Host cells of the invention are a valuable source of immunogen for development of antibodies specifically immunoreactive with a vGO of the present invention. Host cells of the invention are also useful in methods for the large-scale production of vGO polypeptides wherein the cells are grown in a suitable culture medium and the desired polypeptide products are isolated from the cells, or from the medium in which the cells are grown, by purification methods known in the art, e.g., conventional chromatographic methods including immunoaffinity chromatography, receptor affinity chromatography, hydrophobic interaction chromatography, lectin affinity chromatography, size exclusion filtration, cation or anion exchange chromatography, high pressure liquid chromatography (HPLC), reverse phase HPLC, and the like. Still other methods of purification include those methods wherein the desired protein is expressed and purified as a fusion protein having a specific tag, label, or chelating moiety that is recognized by a specific binding partner or agent. The purified protein can be cleaved to yield the desired protein, or can be left as an intact fusion protein. Cleavage of the fusion component may produce a form of the desired protein having additional amino acid residues as a result of the cleavage process.
Knowledge of mgo DNA sequences allows for modification of cells to permit, or increase, expression of endogenous vGO. Cells can be modified (e.g., by homologous recombination) to provide increased expression by replacing, in whole or in part, the naturally occurring mgo promoter with all or part of a heterologous promoter so that the cells express vGO at higher levels. The heterologous promoter is inserted in such a manner that it is operatively linked to endogenous vGO encoding sequences. It is also contemplated that, in addition to heterologous promoter DNA, amplifiable marker DNA (e.g., ada, dhfr, and the multifunctional CAD gene which encodes carbamoyl phosphate synthase, aspartate transcarbamylase, and dihydroorotase) and/or intron DNA may be inserted along with the heterologous promoter DNA. If linked to the mgo coding sequence, amplification of the marker DNA by standard selection methods results in co-amplification of the mgo coding sequences in the cells.
The invention also provides purified and isolated vGO polypeptides encoded by a polynucleotide of the invention. Presently preferred are vGO polypeptides comprising at least one substitution at any of the positions S553, G6, Q238, K342, N427, Q63, and G195. More preferably, the vGO enzyme has a combination of substitutions, and more preferably the substitutions are selected from the group consisting of S553C, G6R, Q238L, K342E, N427T, Q63K, and either G195A or G195E.
The invention also embraces polypeptides that have at least 99%,at least 95%, at least 90%, at least 85%, at least 80%, at least 75%, at least 70%, at least 65%, at least 60%, at least 55% or at least 50% identity and/or homology to the preferred polypeptide of the invention, provided that the sequence has at least the amino acid variations present in any of the preferred polypeptides set forth above. Percent amino acid sequence “identity” with respect to the preferred polypeptide of the invention is defined herein as the percentage of amino acid residues in the candidate sequence that are identical with the residues in the vGO sequence after aligning both sequences and introducing gaps, if necessary, to achieve the maximum percent sequence identity, and not considering any conservative substitutions as part of the sequence identity. Percent sequence “homology” with respect to the preferred polypeptide of the invention is defined herein as the percentage of amino acid residues in the candidate sequence that are identical with the residues in the vGO sequence after aligning the sequences and introducing gaps, if necessary, to achieve the maximum percent sequence identity, and also considering any conservative substitutions as part of the sequence identity.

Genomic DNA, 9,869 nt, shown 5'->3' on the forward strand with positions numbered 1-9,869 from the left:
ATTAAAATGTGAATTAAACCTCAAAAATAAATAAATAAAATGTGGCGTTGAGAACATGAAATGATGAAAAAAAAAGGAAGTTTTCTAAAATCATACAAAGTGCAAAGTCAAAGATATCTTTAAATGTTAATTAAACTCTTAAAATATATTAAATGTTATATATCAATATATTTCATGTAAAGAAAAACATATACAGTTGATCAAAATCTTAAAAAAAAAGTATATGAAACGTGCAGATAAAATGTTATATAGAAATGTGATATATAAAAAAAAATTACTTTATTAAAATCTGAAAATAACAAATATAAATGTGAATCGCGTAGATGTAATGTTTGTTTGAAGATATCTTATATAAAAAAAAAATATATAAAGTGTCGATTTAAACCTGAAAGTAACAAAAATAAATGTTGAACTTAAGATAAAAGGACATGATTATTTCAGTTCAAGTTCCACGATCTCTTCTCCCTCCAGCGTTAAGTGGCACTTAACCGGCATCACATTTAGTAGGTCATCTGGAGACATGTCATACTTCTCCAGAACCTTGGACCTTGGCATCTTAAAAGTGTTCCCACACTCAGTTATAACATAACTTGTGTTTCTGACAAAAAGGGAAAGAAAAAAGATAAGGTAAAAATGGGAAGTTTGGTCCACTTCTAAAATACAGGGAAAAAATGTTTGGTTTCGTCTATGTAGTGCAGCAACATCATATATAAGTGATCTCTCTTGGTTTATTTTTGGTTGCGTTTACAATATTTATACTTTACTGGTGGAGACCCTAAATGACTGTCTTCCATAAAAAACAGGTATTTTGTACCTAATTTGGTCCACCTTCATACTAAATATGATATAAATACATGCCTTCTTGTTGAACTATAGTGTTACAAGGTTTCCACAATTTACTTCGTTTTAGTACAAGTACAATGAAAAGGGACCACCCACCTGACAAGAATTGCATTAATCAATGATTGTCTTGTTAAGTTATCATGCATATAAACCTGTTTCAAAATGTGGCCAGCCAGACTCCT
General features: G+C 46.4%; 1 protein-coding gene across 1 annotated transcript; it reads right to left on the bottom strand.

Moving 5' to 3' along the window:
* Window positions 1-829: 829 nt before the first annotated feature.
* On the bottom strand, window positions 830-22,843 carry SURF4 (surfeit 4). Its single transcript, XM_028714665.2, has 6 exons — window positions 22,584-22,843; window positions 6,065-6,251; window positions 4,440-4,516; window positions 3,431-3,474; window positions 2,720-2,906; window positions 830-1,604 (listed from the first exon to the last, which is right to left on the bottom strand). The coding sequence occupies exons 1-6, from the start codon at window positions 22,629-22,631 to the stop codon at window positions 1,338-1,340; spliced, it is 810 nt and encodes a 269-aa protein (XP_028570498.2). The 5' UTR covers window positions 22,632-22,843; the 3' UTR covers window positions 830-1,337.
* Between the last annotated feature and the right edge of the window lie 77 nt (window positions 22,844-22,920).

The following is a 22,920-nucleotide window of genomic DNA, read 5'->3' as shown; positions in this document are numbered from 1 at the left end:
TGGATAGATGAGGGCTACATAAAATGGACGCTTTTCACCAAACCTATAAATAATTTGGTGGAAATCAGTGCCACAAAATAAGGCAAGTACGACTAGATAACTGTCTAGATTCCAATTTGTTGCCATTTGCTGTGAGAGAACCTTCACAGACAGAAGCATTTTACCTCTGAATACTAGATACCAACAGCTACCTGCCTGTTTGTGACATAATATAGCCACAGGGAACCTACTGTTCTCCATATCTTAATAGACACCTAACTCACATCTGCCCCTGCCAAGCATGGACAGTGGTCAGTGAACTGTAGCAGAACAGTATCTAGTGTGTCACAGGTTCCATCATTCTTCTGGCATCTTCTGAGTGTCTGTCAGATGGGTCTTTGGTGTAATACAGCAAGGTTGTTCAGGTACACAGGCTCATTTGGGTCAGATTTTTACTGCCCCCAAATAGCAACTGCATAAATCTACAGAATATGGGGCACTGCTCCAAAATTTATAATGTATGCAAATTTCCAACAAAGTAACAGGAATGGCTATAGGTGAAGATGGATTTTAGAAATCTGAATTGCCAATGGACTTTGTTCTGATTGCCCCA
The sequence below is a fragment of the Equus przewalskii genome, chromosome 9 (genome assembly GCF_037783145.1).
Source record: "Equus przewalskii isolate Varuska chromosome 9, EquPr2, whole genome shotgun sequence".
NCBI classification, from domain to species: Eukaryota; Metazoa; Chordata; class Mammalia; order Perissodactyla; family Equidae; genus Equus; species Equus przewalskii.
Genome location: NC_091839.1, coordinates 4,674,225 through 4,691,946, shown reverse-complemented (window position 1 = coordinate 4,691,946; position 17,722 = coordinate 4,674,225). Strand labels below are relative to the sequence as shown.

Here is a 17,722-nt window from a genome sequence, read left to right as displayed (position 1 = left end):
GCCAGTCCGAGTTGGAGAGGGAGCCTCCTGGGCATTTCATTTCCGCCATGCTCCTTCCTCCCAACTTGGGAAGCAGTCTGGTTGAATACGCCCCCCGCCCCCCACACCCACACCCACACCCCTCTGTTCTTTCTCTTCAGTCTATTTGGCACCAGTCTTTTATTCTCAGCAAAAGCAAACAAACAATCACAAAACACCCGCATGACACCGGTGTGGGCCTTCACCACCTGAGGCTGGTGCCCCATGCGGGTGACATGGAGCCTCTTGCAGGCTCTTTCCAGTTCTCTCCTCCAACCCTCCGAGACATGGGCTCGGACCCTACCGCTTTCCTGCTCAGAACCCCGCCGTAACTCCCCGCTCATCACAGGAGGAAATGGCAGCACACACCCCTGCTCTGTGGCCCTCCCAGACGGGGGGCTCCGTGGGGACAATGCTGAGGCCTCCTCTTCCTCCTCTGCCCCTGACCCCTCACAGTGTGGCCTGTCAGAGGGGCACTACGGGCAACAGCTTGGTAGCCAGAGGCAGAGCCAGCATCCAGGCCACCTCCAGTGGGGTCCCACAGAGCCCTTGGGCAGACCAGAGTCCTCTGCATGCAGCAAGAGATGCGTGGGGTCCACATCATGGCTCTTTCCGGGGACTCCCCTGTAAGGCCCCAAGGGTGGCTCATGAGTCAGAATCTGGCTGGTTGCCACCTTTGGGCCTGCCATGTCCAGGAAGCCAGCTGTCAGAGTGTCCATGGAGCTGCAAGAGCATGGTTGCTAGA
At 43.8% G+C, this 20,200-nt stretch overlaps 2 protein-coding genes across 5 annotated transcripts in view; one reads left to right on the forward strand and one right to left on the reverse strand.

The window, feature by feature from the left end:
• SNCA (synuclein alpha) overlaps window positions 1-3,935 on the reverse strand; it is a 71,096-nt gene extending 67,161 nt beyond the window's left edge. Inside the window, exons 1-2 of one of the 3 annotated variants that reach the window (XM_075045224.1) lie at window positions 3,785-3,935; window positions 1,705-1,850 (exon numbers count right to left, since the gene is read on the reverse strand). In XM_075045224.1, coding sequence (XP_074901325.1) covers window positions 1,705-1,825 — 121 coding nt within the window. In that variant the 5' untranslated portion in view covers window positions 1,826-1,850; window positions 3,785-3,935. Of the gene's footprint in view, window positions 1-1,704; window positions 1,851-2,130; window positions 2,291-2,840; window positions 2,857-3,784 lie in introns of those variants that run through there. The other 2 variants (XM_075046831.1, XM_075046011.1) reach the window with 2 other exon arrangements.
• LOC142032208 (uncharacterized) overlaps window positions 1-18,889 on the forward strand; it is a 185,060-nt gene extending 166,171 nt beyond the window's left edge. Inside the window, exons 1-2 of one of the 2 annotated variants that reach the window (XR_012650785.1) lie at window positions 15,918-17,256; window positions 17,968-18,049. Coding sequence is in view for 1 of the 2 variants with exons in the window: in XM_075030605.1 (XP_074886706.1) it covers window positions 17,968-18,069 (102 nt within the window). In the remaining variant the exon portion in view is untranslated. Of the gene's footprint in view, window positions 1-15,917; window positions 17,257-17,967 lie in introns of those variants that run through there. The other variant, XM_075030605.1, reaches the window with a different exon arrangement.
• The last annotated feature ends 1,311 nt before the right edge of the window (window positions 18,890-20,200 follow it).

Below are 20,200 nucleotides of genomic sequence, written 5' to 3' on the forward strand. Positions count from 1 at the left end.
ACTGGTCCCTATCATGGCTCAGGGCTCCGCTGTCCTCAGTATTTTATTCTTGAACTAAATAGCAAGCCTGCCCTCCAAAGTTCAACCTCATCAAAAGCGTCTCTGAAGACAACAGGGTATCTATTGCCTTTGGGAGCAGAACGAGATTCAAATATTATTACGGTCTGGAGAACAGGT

In one aspect, percent homology is calculated as the percentage of amino acid residues in the smaller of two sequences which align with identical amino acid residue in the sequence being compared, when four gaps in a length of 100 amino acids may be introduced to maximize alignment (Dayhoff, in Atlas of Protein Sequence and Structure, Vol. 5, p. 124, National Biochemical Research Foundation, Washington, D.C. (1972), incorporated herein by reference).
Polypeptides of the invention may be isolated from natural cell sources or may be chemically synthesized, but are preferably produced by recombinant procedures involving host cells of the invention. Use of mammalian host cells is expected to provide for such post-translational modifications (e.g., glycosylation, truncation, lipidation, and phosphorylation) as may be needed to confer optimal biological activity on recombinant expression products of the invention. Glycosylated and non-glycosylated forms of vGO polypeptides are embraced by the invention.
The invention also embraces variant (or analog) vGO polypeptides. In one example, insertion variants are provided wherein one or more amino acid residues supplement a vGO amino acid sequence. Insertions may be located at either or both termini of the protein, or may be positioned within internal regions of the vGO amino acid sequence. Insertional variants with additional residues at either or both termini can include, for example, fusion proteins and proteins including amino acid tags or labels.